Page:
Learnability of Human Language with a special focus on theoretical syntax; comparative syntax (e.g., Kwa vs. Germanic/Romance, Kwa vs. Sinitic, Kwa vs. Caribbean creoles); discourse-syntax interface; language creation and language change.
Sign language typology is a young research field with two related goals. First, sign languages (SLs) are compared to spoken languages with respect to certain grammatical features to scrutinize which typological distinctions are valid across modalities and to determine whether theoretical accounts that are based on spoken language data can be applied to SLs. Second, SLs are compared to each other to further investigate whether they differ along similar lines as spoken languages do. In this project, both types of typological comparison are applied to the area of argument structure (AS).
Languages differ with respect to which functional categories they overtly realize. Whereas some overtly realize case, others overtly realize the initiation node in the verb phrase (also known as “little v”). This project aims at investigating which functional categories are overtly realized in so-called “analytic” languages and to find out whether they form a natural class. To this end we will study two language groups, which are both supposedly analytic, but which are geographically and genetically wide apart from one another, Sinitic (East Asia) and Kwa (West Africa). The results will be relevant for general theorizing on (i) language types; (ii) the nature of functional categories; (iii) the distribution of functional categories; and (iv) the question whether the verbal and nominal domains are as parallel in structure as is often assumed.
The aim of this project is to investigate the nature of the interface between discourse pragmatics and syntax. In other words, we propose to study how focus and topic interact with clause structure and how syntactic rules driving clause structure and discourse/pragmatic properties interact. Using descriptive tools from the generative framework, the innovative contribution of this research is to analyze syntactic properties in relation to their discourse function in order to shed more light on the discourse-syntax interface and, therefore, provide a better characterization of how information structure may affect syntax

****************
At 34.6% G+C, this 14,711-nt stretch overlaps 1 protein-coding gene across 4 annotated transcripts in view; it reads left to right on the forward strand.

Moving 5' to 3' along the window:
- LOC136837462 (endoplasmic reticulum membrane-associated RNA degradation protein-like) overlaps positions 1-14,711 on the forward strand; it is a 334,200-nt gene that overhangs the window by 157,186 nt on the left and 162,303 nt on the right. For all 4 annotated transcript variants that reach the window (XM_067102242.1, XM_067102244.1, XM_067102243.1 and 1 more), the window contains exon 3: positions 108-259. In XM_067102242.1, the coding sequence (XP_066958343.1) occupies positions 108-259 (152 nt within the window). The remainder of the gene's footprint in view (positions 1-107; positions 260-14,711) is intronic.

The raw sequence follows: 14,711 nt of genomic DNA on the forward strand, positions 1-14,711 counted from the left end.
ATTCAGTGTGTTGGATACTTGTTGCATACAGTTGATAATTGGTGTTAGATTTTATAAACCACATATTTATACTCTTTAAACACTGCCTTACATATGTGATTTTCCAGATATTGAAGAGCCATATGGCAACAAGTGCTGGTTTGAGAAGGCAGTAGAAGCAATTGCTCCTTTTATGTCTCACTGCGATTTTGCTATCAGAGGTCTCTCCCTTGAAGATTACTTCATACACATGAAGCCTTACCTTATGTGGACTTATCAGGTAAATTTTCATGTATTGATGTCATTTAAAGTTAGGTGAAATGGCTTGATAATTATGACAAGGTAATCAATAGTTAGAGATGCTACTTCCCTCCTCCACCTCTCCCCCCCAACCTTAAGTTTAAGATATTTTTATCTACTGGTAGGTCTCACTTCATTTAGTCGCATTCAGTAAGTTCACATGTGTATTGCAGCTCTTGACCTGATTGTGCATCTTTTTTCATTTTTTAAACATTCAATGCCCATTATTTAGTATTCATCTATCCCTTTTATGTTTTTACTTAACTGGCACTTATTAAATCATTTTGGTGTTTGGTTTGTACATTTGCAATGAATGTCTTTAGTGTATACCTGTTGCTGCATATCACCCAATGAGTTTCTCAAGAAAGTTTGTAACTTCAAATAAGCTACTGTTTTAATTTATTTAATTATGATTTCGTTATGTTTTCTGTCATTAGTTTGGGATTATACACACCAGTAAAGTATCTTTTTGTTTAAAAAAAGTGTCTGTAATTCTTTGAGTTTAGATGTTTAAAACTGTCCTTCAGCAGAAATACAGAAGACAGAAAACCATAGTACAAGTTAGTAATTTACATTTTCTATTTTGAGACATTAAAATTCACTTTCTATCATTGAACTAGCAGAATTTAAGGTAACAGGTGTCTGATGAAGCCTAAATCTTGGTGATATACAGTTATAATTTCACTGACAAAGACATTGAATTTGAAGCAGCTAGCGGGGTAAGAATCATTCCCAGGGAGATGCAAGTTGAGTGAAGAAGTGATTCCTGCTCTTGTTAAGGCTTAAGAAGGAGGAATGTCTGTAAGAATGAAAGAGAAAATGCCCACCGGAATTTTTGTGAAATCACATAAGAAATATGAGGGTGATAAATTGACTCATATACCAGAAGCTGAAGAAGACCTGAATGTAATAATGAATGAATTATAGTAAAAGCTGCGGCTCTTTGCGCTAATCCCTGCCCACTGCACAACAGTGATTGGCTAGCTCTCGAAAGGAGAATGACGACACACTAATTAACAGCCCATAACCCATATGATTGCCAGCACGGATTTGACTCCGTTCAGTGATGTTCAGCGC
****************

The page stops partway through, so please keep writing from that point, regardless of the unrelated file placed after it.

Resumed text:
The ALS is unique in Africa in terms of its objectives and teaching methodology. The aim of the ALS is to expose African students to new advances in Linguistics and help them conduct further research on African languages thus contributing to the world knowledge of human language. The languages of Africa have long been a source of important theoretical and empirical discoveries across linguistics. However, the insights to be gained about language from the investigation of African languages have been limited by the comparatively small number of African scholars who are participating in the formulation of linguistic theory and language description. To remedy to this situation, the ALS brings together about 80 students, the majority of whom come from within the continent of Africa, and about 18 prominent international scholars who teach pro bono for two weeks. The school takes place every two years in a different African country. In terms of organization, the school takes care of food, transportation, and accommodation for all participants such that no student admitted could miss the school due to local financial restrictions. This way, the school seeks to bolster the field of linguistics in Africa by supporting existing programs on the continent and by allowing collaborative and multidisciplinary work between students of different countries as well as between students and faculty from international Universities.
Check the following link for more information: http://sites.google.com/site/africanlingschool/